- Health and Wellness Are One Step Away
Health and Wellness Are One Step Away
June 24th, 2015
New Year’s resolutions are two months old and fading fast. With Spring around the corner, residents and staff at Depaul House, a transitional housing program in Germantown, are thinking about wellness and gearing up for more outdoor activities. Michelle Abbruzzese, Associate Director and Vernon Tolbert, Operations Advisor, have taken the lead with planning health activities to help residents and staff get into shape.
When asked why he works in a program serving homeless men, Vernon replies, “After I started working at Depaul, I realized I had a passion for helping the residents and, moreover, I felt like I owed the community. In my youth, I think I was a detriment to the community and I wanted to become an asset. Becoming a parent changed my outlook and I wanted to give back.”
One of the ways he does this is by helping residents of the program address their health and weight. Vernon hasn’t always paid attention to his health. After his first son was born, he says, “I gained over 150 pounds. I didn’t even notice it until I looked at a photo of myself and didn’t recognize the man in the picture. That was an eyeopener for me.” Since then, Vernon has shed most of the weight and works with Depaul residents to help them pay attention to their own health. “I use myself as an example. I tell them that if you’re not paying attention, you can end up in bad shape. I never tell guys what I think they need to do. I just ask them what small steps they can do to improve themselves,” Vernon states.
In homeless shelters, there are a lot of factors that can lead to weight gain and poor health. “Ricky,” who is concerned about high blood pressure says, “at the shelter I was living in before here, a lot of the food was salty—turkey bacon, canned soup, lunch meat. Also, they’d get a lot of donations of sweets and desserts. When you’ve had a bad day, that can make you feel better, but if you eat them every day, you’ll start to see it.”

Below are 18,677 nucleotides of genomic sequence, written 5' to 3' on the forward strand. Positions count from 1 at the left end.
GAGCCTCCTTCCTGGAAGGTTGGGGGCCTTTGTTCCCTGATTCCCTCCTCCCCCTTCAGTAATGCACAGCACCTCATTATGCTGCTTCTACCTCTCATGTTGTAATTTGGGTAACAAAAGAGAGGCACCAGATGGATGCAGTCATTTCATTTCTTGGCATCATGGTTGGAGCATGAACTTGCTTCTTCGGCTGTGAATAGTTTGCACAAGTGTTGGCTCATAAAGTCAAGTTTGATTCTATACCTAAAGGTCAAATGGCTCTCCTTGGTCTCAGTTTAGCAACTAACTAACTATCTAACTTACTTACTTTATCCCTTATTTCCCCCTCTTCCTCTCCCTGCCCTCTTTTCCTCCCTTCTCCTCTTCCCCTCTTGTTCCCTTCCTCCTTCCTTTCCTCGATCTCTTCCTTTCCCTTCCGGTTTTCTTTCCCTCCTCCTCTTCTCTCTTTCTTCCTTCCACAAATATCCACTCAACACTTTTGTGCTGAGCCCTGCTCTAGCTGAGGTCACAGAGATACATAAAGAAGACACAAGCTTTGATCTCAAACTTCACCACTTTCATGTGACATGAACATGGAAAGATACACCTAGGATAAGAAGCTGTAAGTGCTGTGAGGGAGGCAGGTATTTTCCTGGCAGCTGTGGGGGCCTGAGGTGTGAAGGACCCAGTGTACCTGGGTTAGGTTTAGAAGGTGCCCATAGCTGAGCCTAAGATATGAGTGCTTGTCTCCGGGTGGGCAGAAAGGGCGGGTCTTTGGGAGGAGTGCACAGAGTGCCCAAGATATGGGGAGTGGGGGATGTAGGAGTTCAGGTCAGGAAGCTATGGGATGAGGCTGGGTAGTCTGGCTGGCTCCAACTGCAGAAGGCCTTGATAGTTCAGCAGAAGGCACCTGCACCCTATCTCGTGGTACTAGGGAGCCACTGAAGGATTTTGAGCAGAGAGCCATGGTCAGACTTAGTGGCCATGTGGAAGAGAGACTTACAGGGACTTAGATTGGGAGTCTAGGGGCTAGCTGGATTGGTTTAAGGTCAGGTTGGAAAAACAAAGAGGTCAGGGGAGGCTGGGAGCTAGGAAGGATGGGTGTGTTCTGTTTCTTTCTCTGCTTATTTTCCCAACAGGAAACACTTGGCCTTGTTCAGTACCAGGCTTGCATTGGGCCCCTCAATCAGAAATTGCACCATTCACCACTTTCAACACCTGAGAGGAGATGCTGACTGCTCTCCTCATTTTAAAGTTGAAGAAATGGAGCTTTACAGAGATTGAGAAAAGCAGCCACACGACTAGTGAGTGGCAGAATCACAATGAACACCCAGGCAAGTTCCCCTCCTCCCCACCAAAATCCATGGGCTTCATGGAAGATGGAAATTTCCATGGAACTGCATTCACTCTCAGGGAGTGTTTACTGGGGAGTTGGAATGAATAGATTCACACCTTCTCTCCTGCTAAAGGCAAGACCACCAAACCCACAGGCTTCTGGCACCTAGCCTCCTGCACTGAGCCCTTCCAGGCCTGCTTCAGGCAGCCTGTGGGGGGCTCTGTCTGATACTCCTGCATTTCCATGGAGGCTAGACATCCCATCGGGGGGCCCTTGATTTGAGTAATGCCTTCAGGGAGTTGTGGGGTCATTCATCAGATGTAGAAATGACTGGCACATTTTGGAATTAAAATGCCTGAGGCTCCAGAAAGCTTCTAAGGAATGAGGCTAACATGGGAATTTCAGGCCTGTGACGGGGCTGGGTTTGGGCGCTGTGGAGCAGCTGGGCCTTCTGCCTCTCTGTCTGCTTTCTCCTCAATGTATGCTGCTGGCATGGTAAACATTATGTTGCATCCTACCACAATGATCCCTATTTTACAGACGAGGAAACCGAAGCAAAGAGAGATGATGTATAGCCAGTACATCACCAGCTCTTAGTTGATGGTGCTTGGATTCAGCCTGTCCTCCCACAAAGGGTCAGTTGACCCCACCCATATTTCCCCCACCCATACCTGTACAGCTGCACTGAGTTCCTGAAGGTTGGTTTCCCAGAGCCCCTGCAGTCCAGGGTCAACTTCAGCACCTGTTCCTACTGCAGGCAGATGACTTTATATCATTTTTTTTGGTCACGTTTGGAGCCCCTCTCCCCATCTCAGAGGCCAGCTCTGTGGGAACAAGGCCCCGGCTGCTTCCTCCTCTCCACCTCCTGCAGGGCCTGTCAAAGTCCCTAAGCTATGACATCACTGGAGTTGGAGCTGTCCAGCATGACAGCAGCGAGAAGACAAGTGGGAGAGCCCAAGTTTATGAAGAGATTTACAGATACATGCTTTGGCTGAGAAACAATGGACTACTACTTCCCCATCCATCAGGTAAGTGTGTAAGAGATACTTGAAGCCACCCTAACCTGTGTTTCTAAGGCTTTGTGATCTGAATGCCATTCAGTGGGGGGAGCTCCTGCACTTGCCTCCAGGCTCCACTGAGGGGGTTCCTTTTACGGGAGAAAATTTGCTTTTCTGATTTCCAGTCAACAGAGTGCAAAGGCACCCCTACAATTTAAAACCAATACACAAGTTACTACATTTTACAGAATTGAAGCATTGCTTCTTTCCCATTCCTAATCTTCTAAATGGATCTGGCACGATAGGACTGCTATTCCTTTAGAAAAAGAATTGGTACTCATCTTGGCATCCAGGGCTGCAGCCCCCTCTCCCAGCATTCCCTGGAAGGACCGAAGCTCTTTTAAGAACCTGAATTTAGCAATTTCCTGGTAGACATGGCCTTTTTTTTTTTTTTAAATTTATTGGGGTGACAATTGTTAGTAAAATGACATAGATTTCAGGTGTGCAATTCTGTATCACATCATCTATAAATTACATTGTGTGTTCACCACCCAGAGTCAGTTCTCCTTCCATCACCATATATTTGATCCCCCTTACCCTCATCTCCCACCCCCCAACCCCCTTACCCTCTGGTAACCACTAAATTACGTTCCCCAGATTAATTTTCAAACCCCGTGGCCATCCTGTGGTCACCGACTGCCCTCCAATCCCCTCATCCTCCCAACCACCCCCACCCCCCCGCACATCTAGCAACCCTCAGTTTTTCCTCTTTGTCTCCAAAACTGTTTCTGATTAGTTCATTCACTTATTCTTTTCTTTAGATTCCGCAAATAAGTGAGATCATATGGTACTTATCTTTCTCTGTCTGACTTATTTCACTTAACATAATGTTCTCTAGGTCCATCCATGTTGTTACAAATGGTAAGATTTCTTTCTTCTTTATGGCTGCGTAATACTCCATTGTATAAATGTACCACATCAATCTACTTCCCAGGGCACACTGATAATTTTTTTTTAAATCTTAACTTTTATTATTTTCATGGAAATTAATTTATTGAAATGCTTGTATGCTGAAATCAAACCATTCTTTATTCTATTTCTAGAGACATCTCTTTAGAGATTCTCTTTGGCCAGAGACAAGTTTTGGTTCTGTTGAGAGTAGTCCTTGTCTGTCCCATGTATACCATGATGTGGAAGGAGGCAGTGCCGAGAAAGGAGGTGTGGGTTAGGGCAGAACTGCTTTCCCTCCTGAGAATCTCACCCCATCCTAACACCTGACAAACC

Darryl, a resident of the program since April 2015, says, “After talking to Vernon, I decided that I would take two steps. One, I walk anywhere under ten blocks. And, two, I drink 48 ounces of water daily. Taking control of my health has helped me to feel confident that I can take control of other parts of my life.”
Depaul House is a housing program for unemployed men in Germantown. With the average length of stay at eight months, the staﬀ believes they have enough time to help residents begin to address any health concerns that they might have. Vernon, along with Michelle, has worked with volunteers and local agencies to develop a holistic approach to healthcare.
Since 2010, the Philadelphia Horticultural Society’s (PHS) City Harvest Program has donated material and expertise to build a 25-bed organic garden at Depaul House. In summer 2015, student interns from Drexel University’s Bridging the Gaps developed a cookbook and menu that incorporated food grown in the garden into the meal program. For many residents, the food grown in the garden is a highlight of meals served at Depaul House.
“We just picked the lettuce and tomatoes this morning and now we get to enjoy them for lunch!” Exclaimed Anthony when a green salad was served alongside the regular rotation of sandwiches. Nurses from the La Salle Neighborhood Nursing Center present on health topics at lunch at least one per month. Recent topics have included osteoporosis, diabetes, and prostate health. Residents appreciate the small size of the group and the time the nurses leave to ask questions about how they can improve their own health.
Michelle says, “It’s great that the nurses take time to come to Depaul House so the men can learn about new topics they might not have considered before.” Every spring, the program hosts the Depaul Dash 5K Race/ Walk that starts and ends at Depaul House and winds through the Awbury Arboretum. “In the weeks leading up to the Dash, residents and staﬀ form a ‘Walking Club’ aft er lunch and we walk part of the course,” Michelle reports.
“Some residents don’t think they can walk 5K, but aft er a few weeks of walking, they are ready to tackle the race!” Vernon says, “We think that everyone can take charge of their own health. You start with one small change and then things can build from there. Whether it’s being more mindful of what you eat, or walking, or learning about how to prevent chronic illness, everyone can improve their health.”